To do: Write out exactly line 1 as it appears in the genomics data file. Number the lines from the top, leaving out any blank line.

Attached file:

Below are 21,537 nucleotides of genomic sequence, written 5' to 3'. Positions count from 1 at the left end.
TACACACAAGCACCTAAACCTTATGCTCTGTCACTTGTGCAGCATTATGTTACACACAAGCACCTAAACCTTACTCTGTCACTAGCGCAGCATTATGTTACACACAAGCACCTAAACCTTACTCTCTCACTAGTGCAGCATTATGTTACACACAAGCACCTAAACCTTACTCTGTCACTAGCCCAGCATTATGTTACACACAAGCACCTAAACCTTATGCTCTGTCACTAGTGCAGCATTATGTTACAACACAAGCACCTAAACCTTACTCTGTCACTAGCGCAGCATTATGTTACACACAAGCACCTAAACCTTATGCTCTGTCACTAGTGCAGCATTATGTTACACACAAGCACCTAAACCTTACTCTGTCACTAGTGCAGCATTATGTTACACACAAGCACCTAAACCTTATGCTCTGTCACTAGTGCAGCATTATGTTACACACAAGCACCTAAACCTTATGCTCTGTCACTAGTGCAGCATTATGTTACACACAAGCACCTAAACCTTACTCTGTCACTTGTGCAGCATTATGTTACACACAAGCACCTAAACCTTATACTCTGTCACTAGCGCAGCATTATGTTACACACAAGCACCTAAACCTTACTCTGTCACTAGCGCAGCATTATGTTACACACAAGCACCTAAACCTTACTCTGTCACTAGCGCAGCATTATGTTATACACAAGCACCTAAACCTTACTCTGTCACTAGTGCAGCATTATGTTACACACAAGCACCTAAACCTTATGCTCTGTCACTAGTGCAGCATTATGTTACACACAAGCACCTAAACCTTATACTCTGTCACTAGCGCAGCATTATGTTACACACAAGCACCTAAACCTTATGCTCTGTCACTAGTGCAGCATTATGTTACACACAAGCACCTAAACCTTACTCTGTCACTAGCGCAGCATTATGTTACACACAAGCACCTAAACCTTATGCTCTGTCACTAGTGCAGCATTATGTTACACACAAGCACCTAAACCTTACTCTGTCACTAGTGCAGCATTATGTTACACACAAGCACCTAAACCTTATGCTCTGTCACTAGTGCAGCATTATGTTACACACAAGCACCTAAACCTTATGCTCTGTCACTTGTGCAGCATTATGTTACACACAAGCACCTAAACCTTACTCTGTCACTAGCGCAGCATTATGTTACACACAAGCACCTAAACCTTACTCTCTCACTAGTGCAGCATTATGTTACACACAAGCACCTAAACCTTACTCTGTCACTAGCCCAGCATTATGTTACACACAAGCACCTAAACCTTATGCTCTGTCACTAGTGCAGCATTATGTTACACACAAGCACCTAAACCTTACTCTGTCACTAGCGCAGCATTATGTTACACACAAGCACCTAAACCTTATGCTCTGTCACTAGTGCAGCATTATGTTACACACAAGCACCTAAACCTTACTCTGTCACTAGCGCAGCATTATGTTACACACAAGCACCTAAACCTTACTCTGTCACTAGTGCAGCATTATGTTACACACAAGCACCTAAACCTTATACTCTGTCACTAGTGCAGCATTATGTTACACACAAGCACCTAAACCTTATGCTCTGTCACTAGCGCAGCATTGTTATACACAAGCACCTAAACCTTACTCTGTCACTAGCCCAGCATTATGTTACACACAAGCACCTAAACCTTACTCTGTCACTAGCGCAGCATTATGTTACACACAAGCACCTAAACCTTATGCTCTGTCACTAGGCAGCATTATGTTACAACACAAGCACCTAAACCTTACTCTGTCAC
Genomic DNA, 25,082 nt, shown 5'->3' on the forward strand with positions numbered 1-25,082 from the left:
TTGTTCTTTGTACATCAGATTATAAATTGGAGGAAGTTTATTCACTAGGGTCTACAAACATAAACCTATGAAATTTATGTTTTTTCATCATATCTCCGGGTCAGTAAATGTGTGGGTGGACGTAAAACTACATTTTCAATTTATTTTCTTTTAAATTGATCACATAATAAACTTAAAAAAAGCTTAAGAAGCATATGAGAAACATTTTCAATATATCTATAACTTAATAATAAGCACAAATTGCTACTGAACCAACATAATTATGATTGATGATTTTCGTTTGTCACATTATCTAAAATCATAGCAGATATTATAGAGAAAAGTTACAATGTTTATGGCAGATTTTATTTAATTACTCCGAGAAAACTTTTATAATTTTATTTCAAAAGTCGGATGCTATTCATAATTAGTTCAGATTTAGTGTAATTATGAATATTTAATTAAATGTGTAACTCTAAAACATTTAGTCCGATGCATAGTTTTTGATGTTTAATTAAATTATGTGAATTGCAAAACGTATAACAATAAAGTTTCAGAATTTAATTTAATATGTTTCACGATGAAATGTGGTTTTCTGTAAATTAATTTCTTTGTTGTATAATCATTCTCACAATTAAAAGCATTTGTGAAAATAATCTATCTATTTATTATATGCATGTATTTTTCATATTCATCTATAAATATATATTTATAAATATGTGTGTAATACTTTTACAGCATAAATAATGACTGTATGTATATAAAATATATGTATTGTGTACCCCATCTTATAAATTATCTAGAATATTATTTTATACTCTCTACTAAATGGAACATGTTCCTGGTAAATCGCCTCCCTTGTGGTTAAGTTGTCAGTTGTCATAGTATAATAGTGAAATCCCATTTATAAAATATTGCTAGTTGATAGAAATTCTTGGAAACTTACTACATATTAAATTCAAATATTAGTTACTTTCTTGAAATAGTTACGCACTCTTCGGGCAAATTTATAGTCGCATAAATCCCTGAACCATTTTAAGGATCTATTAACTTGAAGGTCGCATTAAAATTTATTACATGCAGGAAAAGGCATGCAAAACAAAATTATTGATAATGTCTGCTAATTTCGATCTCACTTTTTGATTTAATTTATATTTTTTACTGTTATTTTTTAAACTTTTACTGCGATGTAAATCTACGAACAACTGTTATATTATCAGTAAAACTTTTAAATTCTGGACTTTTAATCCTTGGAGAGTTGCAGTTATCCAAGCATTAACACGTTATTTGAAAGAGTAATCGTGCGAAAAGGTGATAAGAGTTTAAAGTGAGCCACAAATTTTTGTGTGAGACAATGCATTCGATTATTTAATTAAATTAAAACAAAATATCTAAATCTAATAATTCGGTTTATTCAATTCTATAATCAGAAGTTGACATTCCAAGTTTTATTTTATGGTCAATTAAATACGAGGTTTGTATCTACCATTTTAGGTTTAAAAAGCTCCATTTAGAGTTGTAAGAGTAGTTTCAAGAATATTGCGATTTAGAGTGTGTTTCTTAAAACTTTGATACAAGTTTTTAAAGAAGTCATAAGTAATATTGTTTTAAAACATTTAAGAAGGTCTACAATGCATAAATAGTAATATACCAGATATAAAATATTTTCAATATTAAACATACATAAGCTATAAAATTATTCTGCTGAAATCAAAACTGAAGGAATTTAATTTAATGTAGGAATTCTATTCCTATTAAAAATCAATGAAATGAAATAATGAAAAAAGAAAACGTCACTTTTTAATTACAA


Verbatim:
Below are 21,537 nucleotides of genomic sequence, written 5' to 3'. Positions count from 1 at the left end.